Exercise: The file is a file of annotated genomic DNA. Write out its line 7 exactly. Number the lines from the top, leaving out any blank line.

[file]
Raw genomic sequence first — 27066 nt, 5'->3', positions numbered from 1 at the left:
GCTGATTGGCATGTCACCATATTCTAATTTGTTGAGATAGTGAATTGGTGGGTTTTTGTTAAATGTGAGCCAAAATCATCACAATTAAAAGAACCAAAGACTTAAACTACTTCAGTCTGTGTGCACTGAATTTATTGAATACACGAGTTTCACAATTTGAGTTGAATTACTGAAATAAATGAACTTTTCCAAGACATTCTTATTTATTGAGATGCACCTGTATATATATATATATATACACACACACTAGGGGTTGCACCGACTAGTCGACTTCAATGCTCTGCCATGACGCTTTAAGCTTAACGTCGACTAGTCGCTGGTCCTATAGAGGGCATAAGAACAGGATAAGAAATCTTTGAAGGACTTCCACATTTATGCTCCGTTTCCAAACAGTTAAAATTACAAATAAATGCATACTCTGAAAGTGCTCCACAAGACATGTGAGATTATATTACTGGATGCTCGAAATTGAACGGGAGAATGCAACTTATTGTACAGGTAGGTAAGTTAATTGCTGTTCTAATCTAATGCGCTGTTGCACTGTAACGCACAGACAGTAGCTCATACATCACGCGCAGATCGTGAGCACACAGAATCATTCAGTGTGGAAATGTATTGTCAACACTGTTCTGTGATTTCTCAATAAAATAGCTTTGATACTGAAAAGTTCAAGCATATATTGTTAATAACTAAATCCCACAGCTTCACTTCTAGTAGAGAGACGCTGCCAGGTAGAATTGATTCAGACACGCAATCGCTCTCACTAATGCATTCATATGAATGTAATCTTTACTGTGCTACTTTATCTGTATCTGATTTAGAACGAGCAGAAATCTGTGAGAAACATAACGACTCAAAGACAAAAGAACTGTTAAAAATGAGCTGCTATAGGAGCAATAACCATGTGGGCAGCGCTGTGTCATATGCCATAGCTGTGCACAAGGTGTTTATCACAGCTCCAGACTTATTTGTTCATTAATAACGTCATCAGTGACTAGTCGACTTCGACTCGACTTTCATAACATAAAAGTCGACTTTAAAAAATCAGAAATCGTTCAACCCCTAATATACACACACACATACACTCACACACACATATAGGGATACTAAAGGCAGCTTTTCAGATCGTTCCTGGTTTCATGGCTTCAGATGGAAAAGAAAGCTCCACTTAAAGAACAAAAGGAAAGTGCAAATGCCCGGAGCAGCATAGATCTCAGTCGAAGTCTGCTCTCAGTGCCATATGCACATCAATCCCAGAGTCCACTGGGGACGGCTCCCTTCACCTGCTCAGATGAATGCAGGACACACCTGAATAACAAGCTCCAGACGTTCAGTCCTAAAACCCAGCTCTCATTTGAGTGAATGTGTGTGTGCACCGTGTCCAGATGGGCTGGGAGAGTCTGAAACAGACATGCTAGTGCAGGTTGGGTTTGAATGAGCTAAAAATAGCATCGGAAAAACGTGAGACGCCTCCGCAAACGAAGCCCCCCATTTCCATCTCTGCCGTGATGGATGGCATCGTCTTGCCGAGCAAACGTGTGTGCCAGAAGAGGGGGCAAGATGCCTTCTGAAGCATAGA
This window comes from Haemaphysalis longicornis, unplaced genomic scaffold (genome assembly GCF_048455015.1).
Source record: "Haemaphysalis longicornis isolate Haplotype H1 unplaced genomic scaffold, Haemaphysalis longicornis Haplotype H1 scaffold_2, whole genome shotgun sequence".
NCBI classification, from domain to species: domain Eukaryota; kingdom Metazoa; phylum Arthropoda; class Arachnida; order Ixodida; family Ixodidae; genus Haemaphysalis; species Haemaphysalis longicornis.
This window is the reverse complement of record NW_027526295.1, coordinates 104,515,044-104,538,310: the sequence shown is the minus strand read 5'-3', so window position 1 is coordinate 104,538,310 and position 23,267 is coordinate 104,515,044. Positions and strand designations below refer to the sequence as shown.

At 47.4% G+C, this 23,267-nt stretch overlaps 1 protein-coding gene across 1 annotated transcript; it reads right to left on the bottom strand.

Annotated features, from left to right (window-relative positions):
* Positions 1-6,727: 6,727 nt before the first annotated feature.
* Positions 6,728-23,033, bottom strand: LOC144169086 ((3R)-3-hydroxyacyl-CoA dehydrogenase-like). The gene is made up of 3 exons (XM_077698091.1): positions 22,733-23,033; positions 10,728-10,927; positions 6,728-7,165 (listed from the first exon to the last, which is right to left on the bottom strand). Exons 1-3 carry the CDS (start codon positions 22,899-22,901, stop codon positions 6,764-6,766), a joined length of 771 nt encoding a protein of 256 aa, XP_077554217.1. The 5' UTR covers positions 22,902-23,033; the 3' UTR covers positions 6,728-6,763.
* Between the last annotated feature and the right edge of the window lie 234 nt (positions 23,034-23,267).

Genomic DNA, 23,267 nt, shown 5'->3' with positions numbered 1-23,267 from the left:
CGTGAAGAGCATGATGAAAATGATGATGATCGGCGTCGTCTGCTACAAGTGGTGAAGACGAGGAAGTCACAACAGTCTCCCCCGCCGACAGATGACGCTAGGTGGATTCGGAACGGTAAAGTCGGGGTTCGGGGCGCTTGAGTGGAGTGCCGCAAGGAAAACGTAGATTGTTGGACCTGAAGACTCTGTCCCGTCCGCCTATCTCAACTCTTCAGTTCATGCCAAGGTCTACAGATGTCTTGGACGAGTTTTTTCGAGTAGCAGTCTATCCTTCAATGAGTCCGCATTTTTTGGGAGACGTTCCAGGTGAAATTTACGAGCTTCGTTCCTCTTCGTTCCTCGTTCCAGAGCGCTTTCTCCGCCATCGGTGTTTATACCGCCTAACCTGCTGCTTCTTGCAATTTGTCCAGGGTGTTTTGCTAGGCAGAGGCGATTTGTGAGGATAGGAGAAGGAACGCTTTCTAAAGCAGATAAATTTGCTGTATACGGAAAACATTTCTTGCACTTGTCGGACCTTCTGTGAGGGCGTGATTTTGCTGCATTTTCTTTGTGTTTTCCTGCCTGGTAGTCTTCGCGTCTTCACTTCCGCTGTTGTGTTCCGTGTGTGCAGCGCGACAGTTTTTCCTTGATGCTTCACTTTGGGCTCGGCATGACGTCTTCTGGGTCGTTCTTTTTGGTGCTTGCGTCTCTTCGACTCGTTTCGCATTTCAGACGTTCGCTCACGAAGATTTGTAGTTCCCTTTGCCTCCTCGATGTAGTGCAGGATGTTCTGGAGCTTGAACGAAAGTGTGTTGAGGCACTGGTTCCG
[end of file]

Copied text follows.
At 47.4% G+C, this 23,267-nt stretch overlaps 1 protein-coding gene across 1 annotated transcript; it reads right to left on the bottom strand.